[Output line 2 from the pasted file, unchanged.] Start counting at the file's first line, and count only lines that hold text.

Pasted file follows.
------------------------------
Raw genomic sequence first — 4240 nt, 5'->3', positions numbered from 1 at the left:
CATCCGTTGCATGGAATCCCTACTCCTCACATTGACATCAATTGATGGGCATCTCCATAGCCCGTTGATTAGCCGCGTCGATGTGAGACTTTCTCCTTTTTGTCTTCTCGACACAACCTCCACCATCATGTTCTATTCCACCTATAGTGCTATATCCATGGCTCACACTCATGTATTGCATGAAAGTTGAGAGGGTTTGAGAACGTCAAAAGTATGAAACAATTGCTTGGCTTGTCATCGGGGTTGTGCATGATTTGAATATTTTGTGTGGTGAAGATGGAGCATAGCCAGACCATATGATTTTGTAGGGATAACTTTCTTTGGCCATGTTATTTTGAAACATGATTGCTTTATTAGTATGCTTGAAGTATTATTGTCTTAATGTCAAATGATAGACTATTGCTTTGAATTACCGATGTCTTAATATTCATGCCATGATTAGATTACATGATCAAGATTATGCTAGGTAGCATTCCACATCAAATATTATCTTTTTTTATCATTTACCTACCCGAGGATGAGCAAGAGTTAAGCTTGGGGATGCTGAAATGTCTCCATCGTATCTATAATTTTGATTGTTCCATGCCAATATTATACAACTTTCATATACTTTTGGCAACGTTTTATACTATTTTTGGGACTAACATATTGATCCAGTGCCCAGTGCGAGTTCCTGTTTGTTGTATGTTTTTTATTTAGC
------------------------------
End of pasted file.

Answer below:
CATCCGTTGCATGGAATCCCTACTCCTCACATTGACATCAATTGATGGGCATCTCCATAGCCCGTTGATTAGCCGCGTCGATGTGAGACTTTCTCCTTTTTGTCTTCTCGACACAACCTCCACCATCATGTTCTATTCCACCTATAGTGCTATATCCATGGCTCACACTCATGTATTGCATGAAAGTTGAGAGGGTTTGAGAACGTCAAAAGTATGAAACAATTGCTTGGCTTGTCATCGGGGTTGTGCATGATTTGAATATTTTGTGTGGTGAAGATGGAGCATAGCCAGACCATATGATTTTGTAGGGATAACTTTCTTTGGCCATGTTATTTTGAAACATGATTGCTTTATTAGTATGCTTGAAGTATTATTGTCTTAATGTCAAATGATAGACTATTGCTTTGAATTACCGATGTCTTAATATTCATGCCATGATTAGATTACATGATCAAGATTATGCTAGGTAGCATTCCACATCAAATATTATCTTTTTTTATCATTTACCTACCCGAGGATGAGCAAGAGTTAAGCTTGGGGATGCTGAAATGTCTCCATCGTATCTATAATTTTGATTGTTCCATGCCAATATTATACAACTTTCATATACTTTTGGCAACGTTTTATACTATTTTTGGGACTAACATATTGATCCAGTGCCCAGTGCGAGTTCCTGTTTGTTGTATGTTTTTTATTTAGC